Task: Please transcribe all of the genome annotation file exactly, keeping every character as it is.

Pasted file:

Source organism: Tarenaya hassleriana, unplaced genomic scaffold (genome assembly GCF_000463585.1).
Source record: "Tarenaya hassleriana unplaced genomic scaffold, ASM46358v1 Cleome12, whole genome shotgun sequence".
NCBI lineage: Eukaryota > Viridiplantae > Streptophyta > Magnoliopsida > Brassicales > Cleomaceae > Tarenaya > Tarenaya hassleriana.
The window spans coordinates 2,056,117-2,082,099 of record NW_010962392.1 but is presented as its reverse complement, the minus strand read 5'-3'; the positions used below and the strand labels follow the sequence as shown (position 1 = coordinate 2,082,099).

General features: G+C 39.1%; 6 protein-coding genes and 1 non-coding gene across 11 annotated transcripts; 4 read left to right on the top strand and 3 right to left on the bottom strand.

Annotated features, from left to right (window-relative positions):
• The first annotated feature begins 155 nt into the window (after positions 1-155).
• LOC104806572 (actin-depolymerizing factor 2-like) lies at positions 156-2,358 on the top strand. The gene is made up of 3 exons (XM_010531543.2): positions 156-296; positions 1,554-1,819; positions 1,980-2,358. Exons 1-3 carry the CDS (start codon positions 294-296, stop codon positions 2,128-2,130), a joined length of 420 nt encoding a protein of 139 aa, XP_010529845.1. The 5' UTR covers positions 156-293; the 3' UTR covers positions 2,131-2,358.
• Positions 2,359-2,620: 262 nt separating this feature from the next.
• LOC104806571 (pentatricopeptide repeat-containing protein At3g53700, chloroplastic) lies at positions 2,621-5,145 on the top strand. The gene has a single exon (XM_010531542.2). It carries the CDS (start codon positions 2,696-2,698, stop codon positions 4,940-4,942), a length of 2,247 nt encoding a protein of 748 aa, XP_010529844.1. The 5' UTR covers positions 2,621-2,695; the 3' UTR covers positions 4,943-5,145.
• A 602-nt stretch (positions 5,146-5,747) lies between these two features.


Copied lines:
Source organism: Tarenaya hassleriana, unplaced genomic scaffold (genome assembly GCF_000463585.1).
Source record: "Tarenaya hassleriana unplaced genomic scaffold, ASM46358v1 Cleome12, whole genome shotgun sequence".
NCBI lineage: Eukaryota > Viridiplantae > Streptophyta > Magnoliopsida > Brassicales > Cleomaceae > Tarenaya > Tarenaya hassleriana.
The window spans coordinates 2,056,117-2,082,099 of record NW_010962392.1 but is presented as its reverse complement, the minus strand read 5'-3'; the positions used below and the strand labels follow the sequence as shown (position 1 = coordinate 2,082,099).

General features: G+C 39.1%; 6 protein-coding genes and 1 non-coding gene across 11 annotated transcripts; 4 read left to right on the top strand and 3 right to left on the bottom strand.

Annotated features, from left to right (window-relative positions):
• The first annotated feature begins 155 nt into the window (after positions 1-155).
• LOC104806572 (actin-depolymerizing factor 2-like) lies at positions 156-2,358 on the top strand. The gene is made up of 3 exons (XM_010531543.2): positions 156-296; positions 1,554-1,819; positions 1,980-2,358. Exons 1-3 carry the CDS (start codon positions 294-296, stop codon positions 2,128-2,130), a joined length of 420 nt encoding a protein of 139 aa, XP_010529845.1. The 5' UTR covers positions 156-293; the 3' UTR covers positions 2,131-2,358.
• Positions 2,359-2,620: 262 nt separating this feature from the next.
• LOC104806571 (pentatricopeptide repeat-containing protein At3g53700, chloroplastic) lies at positions 2,621-5,145 on the top strand. The gene has a single exon (XM_010531542.2). It carries the CDS (start codon positions 2,696-2,698, stop codon positions 4,940-4,942), a length of 2,247 nt encoding a protein of 748 aa, XP_010529844.1. The 5' UTR covers positions 2,621-2,695; the 3' UTR covers positions 4,943-5,145.
• A 602-nt stretch (positions 5,146-5,747) lies between these two features.